Do you remember…Gibson Lumber?
At one time, Sapulpa had five lumber yards. Now there’s only one. Read about one of the most memorable.
Cecil Gibson came to Sapulpa from Pawhuska in 1943 to manage Benson Lumber on East Lee Street. Benson Lumber was originally Whitfield Lumber.
During World War II, due to the shortage of lumber, Benson re-milled old oilfield timber to sell to their customers.
In 1950, Cecil bought the Roger’s Bakery building and together with his wife, Dorothy, started Gibson Lumber. Gibson also bought the building next to the tracks on Hobson Street across from the Creek County Election Board. They stored concrete blocks and drywall in that building. Also in in 1950, Cecil Gibson was elected Mayor of Sapulpa.
Ron Gibson, Cecil’s son, told me that when he was growing up, he knew he had better behave. Since his father was a public figure, any misdeeds on his part would mean he would be in big trouble.
Cecil Gibson was a man who felt he should serve his community. Besides serving as Mayor, he was involved in many civic functions and was once awarded the “Silver Beaver Award,” for Meritorious Service to the Boy Scouts of America.
Cecil sold lumber to many businesses. He sold Louis Whitaker the materials to build his grocery store, “Whittaker’s Redbud.”
In 1976, when I opened my first shop, I went to Gibson Lumber to purchase materials to remodel the building. I remember Cecil remarking that the best grades of lumber were being exported to foreign countries. He was very friendly and always had a smile on his face.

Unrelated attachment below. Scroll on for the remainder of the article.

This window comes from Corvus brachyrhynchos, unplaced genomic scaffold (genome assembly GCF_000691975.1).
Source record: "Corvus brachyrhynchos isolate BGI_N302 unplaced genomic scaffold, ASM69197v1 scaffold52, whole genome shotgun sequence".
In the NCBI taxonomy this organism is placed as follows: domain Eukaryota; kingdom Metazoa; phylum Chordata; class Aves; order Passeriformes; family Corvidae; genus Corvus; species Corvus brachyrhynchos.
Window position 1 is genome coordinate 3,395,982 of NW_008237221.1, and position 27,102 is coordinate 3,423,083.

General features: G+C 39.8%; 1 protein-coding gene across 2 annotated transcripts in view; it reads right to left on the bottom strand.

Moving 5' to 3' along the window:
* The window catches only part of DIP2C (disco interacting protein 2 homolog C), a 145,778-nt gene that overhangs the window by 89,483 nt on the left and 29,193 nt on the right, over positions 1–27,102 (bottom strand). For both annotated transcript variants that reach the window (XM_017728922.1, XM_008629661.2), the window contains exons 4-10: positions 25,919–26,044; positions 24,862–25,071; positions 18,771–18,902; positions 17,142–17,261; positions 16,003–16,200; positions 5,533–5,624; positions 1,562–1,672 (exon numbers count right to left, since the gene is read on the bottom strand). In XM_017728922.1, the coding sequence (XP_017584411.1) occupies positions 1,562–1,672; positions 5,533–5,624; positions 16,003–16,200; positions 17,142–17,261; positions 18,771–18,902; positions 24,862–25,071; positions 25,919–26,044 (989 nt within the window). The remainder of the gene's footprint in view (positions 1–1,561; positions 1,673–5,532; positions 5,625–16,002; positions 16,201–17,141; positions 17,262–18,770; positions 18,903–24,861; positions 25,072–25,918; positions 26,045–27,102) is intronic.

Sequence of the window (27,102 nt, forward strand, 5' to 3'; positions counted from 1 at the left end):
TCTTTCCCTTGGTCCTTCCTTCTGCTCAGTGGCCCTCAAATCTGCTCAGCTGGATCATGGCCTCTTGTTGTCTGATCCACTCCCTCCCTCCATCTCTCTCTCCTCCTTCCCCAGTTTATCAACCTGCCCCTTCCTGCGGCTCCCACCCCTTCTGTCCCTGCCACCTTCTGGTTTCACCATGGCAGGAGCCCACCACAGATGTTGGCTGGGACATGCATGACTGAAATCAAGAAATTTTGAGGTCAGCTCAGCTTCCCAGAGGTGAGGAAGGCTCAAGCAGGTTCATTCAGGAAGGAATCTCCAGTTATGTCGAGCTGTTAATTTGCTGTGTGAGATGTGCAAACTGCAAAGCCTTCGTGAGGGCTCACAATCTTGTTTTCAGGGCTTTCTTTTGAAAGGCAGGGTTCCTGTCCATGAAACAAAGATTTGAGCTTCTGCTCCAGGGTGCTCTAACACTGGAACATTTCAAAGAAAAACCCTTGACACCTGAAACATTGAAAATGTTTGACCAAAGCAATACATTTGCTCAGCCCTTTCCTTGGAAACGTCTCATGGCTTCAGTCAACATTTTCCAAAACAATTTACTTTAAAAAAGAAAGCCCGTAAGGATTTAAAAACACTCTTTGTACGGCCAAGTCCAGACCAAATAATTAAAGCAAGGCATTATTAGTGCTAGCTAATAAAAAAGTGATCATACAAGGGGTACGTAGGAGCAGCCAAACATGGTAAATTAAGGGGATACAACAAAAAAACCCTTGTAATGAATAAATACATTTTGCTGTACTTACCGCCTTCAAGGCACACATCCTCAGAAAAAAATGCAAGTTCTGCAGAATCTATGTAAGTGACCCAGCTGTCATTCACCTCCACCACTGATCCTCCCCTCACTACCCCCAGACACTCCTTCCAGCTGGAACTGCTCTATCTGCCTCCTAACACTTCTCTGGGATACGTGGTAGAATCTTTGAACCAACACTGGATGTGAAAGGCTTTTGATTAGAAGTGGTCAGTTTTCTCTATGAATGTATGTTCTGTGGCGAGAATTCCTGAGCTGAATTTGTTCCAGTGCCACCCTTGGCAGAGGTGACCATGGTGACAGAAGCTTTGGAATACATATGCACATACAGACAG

Ron, his son, told me he treated everyone with respect and dignity and had customers from all walks of life. His father assessed people by their character not by their race, religion or status in the community.
Gibson Lumber, which was located at 324 East Hobson, was closed in 1979 after nearly thirty years of operation. Gibson and his wife decided to retire and travel. Several ladies came into Gibson Lumber and started crying when they found out the Gibsons were closing the business. Eventually, the building was demolished, making way for Security National Bank (now First United).
Ron said that after his father closed the business, he would run into his Dad’s customers and they would tell him how much they missed having a full-service lumber yard and how they missed the personalized service they received from his father.
After Ron Gibson retired from his position at U.S.G (United States Gypsum), he started a garage-door business. He had customers who told him how his father gave them credit when no one else would and they were forever grateful for that.
Ron remarked that at one time there were five lumber yards in Sapulpa. Sapulpa still has one lumber yard , Day’s discount Lumber, on West Dewey.
Cecil and his wife, Dorothy, left a legacy of customer service and service to the community. In today’s world of “Big Box Stores,” we have lost that personalized service. We have also lost the dedication, compassion, and community service that business people like the Gibsons brought to Sapulpa.
I wish to thank Ron Gibson for so graciously granting me an interview and providing photos. I could not have written this story without his help. I must tell you that Ron is “his father’s son.” Just like his Dad, Ron is a kind, congenial, warm-hearted individual who makes you feel better for just talking to him.
About the Author
Long-time Sapulpa resident, Charles Betzler, followed his father, Charlie, into the radio and TV repair business. At age 9, he fixed his first broken radio and his first love is vintage audio equipment. In his 50 + years of technical work, graduation from OSUIT, and years of Continuing Education, Charles, in his capacity as Emergency Management Director of nearby city, designed the Emergency Operations Center, and the radio-activation system for the sirens. In his long career, he has repaired every type of consumer electronics from black-and-white TVs to the latest lap-top.